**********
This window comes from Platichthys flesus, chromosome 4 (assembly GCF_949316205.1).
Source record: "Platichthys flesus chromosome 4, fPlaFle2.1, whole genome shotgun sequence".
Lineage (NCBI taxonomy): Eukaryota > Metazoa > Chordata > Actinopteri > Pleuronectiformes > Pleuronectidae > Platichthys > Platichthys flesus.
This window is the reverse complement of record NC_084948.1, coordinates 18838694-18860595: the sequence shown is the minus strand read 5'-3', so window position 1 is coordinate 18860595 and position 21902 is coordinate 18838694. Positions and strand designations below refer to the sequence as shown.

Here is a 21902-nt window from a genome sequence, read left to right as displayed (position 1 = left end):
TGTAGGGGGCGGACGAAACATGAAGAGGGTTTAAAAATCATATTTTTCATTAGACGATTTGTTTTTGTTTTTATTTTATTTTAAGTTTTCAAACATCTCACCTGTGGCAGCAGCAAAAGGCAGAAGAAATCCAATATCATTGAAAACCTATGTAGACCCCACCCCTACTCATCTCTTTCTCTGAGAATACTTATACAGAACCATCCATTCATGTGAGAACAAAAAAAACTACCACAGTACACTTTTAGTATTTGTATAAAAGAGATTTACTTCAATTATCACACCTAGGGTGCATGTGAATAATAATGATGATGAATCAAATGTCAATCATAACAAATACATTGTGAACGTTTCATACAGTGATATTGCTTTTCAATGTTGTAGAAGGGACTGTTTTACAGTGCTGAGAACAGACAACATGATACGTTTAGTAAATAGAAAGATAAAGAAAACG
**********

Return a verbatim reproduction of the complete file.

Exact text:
This window comes from Platichthys flesus, chromosome 4 (assembly GCF_949316205.1).
Source record: "Platichthys flesus chromosome 4, fPlaFle2.1, whole genome shotgun sequence".
Lineage (NCBI taxonomy): Eukaryota > Metazoa > Chordata > Actinopteri > Pleuronectiformes > Pleuronectidae > Platichthys > Platichthys flesus.
This window is the reverse complement of record NC_084948.1, coordinates 18838694-18860595: the sequence shown is the minus strand read 5'-3', so window position 1 is coordinate 18860595 and position 21902 is coordinate 18838694. Positions and strand designations below refer to the sequence as shown.

Here is a 21902-nt window from a genome sequence, read left to right as displayed (position 1 = left end):
TGTAGGGGGCGGACGAAACATGAAGAGGGTTTAAAAATCATATTTTTCATTAGACGATTTGTTTTTGTTTTTATTTTATTTTAAGTTTTCAAACATCTCACCTGTGGCAGCAGCAAAAGGCAGAAGAAATCCAATATCATTGAAAACCTATGTAGACCCCACCCCTACTCATCTCTTTCTCTGAGAATACTTATACAGAACCATCCATTCATGTGAGAACAAAAAAAACTACCACAGTACACTTTTAGTATTTGTATAAAAGAGATTTACTTCAATTATCACACCTAGGGTGCATGTGAATAATAATGATGATGAATCAAATGTCAATCATAACAAATACATTGTGAACGTTTCATACAGTGATATTGCTTTTCAATGTTGTAGAAGGGACTGTTTTACAGTGCTGAGAACAGACAACATGATACGTTTAGTAAATAGAAAGATAAAGAAAACG